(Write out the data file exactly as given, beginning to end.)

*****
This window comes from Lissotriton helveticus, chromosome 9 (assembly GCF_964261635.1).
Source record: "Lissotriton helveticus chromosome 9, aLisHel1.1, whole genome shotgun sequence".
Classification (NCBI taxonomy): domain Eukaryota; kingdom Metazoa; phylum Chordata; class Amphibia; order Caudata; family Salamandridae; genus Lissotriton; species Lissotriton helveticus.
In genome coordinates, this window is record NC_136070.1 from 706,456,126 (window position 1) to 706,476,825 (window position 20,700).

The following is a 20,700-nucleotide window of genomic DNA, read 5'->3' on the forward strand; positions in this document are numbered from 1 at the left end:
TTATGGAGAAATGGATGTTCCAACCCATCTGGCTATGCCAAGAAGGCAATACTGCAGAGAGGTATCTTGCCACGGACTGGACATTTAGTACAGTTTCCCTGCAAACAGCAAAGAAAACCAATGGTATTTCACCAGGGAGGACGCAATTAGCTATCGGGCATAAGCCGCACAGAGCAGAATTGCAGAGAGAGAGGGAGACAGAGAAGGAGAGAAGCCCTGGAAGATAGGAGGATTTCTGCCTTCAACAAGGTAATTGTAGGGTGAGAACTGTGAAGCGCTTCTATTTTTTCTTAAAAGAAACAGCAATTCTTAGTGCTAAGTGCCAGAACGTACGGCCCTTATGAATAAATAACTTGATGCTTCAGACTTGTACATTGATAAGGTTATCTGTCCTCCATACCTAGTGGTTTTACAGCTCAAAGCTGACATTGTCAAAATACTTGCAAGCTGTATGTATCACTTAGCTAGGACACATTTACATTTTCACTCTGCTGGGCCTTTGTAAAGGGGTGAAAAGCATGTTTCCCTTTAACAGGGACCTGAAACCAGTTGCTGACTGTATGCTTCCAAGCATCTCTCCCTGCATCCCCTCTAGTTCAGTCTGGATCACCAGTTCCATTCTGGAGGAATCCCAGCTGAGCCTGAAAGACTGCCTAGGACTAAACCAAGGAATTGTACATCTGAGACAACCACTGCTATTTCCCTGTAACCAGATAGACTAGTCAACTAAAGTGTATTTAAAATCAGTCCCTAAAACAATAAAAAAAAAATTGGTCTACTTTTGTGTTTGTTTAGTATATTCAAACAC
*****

This window comes from Lissotriton helveticus, chromosome 9 (assembly GCF_964261635.1).
Source record: "Lissotriton helveticus chromosome 9, aLisHel1.1, whole genome shotgun sequence".
Classification (NCBI taxonomy): domain Eukaryota; kingdom Metazoa; phylum Chordata; class Amphibia; order Caudata; family Salamandridae; genus Lissotriton; species Lissotriton helveticus.
In genome coordinates, this window is record NC_136070.1 from 706,456,126 (window position 1) to 706,476,825 (window position 20,700).

The following is a 20,700-nucleotide window of genomic DNA, read 5'->3' on the forward strand; positions in this document are numbered from 1 at the left end:
TTATGGAGAAATGGATGTTCCAACCCATCTGGCTATGCCAAGAAGGCAATACTGCAGAGAGGTATCTTGCCACGGACTGGACATTTAGTACAGTTTCCCTGCAAACAGCAAAGAAAACCAATGGTATTTCACCAGGGAGGACGCAATTAGCTATCGGGCATAAGCCGCACAGAGCAGAATTGCAGAGAGAGAGGGAGACAGAGAAGGAGAGAAGCCCTGGAAGATAGGAGGATTTCTGCCTTCAACAAGGTAATTGTAGGGTGAGAACTGTGAAGCGCTTCTATTTTTTCTTAAAAGAAACAGCAATTCTTAGTGCTAAGTGCCAGAACGTACGGCCCTTATGAATAAATAACTTGATGCTTCAGACTTGTACATTGATAAGGTTATCTGTCCTCCATACCTAGTGGTTTTACAGCTCAAAGCTGACATTGTCAAAATACTTGCAAGCTGTATGTATCACTTAGCTAGGACACATTTACATTTTCACTCTGCTGGGCCTTTGTAAAGGGGTGAAAAGCATGTTTCCCTTTAACAGGGACCTGAAACCAGTTGCTGACTGTATGCTTCCAAGCATCTCTCCCTGCATCCCCTCTAGTTCAGTCTGGATCACCAGTTCCATTCTGGAGGAATCCCAGCTGAGCCTGAAAGACTGCCTAGGACTAAACCAAGGAATTGTACATCTGAGACAACCACTGCTATTTCCCTGTAACCAGATAGACTAGTCAACTAAAGTGTATTTAAAATCAGTCCCTAAAACAATAAAAAAAAAATTGGTCTACTTTTGTGTTTGTTTAGTATATTCAAACAC